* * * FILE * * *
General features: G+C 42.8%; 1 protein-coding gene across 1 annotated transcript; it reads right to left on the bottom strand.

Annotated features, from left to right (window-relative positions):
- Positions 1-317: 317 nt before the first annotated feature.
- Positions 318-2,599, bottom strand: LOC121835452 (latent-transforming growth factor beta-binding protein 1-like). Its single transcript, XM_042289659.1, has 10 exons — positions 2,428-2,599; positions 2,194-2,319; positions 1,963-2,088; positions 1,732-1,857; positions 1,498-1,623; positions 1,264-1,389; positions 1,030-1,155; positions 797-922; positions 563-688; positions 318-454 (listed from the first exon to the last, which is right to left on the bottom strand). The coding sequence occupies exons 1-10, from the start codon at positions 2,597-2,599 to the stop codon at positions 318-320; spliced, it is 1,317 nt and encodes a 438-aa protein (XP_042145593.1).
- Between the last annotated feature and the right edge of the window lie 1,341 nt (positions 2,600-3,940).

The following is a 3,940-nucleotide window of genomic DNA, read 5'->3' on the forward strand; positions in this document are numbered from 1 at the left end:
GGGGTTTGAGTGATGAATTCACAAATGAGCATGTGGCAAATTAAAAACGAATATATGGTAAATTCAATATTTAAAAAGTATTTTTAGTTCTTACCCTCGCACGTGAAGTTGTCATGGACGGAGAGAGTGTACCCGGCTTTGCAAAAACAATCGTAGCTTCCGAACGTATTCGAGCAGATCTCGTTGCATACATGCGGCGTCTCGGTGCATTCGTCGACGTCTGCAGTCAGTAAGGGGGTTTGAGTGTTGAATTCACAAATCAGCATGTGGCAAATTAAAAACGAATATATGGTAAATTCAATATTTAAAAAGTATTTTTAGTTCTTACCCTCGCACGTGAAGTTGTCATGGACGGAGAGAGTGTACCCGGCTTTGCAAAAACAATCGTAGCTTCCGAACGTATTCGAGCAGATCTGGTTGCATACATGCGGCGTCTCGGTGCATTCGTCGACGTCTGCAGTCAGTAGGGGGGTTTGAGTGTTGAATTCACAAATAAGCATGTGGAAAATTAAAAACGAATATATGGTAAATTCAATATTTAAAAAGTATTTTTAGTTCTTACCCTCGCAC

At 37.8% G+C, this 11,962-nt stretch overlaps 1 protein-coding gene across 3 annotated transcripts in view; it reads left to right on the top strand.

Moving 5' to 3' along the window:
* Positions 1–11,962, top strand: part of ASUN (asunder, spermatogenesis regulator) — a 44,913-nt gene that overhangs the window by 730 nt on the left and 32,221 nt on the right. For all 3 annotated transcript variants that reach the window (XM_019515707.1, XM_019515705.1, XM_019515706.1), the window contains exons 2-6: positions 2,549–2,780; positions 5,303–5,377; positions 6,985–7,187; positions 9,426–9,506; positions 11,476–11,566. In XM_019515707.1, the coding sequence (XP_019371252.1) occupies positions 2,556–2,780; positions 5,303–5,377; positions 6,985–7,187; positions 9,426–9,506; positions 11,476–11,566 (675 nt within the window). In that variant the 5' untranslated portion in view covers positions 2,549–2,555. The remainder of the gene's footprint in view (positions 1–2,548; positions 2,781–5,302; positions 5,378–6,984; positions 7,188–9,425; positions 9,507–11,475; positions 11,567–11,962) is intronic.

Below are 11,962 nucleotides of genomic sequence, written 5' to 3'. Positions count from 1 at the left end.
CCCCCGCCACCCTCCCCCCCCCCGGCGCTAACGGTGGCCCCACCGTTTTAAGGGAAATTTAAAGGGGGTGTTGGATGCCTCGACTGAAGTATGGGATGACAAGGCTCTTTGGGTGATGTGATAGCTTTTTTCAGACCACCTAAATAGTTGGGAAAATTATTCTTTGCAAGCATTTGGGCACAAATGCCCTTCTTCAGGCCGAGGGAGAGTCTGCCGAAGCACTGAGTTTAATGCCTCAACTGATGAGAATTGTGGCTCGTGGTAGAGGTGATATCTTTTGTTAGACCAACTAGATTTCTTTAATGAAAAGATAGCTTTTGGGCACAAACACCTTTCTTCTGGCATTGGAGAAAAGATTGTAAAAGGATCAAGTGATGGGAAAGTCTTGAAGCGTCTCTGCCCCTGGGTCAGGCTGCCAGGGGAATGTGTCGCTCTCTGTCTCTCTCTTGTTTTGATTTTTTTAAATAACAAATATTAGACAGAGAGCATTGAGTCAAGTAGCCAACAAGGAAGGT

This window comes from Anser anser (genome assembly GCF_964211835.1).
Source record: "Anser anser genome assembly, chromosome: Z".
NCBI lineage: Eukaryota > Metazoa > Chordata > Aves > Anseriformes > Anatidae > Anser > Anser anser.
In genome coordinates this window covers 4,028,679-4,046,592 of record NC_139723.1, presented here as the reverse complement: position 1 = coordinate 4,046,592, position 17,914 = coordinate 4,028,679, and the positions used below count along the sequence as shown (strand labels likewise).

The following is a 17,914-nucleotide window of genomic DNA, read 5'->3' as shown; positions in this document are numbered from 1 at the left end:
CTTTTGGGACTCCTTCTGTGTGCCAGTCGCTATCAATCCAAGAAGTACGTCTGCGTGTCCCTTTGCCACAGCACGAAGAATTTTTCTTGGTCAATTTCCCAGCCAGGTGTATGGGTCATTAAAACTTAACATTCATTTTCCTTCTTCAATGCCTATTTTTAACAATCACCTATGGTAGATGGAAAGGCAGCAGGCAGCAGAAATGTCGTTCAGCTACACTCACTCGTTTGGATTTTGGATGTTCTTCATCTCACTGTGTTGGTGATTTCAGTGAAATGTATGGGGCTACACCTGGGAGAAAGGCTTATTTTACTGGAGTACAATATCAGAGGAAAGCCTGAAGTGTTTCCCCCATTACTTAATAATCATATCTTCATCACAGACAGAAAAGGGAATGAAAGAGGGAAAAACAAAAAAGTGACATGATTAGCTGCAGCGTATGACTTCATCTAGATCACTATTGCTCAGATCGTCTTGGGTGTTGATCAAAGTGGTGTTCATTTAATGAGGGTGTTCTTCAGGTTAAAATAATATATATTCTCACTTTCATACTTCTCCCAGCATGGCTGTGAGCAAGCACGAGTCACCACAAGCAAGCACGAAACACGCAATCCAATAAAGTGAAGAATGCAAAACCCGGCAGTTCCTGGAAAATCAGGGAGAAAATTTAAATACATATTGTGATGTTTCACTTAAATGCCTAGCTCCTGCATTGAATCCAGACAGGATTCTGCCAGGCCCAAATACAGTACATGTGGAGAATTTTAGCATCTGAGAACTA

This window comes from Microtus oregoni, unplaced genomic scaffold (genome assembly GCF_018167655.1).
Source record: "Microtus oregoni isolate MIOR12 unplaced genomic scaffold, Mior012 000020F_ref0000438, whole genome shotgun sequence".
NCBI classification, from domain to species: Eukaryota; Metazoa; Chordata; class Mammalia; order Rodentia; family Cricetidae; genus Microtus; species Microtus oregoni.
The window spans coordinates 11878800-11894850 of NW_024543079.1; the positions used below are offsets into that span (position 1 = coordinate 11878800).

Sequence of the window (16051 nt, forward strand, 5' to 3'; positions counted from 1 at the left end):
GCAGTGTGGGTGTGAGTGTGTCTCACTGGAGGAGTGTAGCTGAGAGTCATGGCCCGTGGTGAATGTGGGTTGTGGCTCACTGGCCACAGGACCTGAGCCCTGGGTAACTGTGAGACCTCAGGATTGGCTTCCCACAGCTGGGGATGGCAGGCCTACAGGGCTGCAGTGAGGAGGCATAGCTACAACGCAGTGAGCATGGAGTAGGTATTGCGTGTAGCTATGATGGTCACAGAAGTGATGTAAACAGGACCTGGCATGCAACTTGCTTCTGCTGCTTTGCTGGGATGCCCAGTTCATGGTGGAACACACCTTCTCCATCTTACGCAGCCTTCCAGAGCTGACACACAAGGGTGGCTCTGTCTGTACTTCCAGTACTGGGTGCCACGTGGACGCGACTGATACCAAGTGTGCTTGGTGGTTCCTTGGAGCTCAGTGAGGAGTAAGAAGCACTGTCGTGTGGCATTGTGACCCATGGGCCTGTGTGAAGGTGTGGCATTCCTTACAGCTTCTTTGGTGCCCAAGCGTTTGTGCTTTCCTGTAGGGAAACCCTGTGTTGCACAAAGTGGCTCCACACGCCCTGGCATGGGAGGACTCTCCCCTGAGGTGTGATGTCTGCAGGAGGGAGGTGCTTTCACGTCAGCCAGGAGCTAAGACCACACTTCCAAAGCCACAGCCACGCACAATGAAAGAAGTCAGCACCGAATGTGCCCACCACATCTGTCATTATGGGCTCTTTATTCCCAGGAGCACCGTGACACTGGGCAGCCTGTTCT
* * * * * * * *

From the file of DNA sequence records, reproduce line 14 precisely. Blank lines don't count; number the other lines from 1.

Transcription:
Source record: "Anser anser genome assembly, chromosome: Z".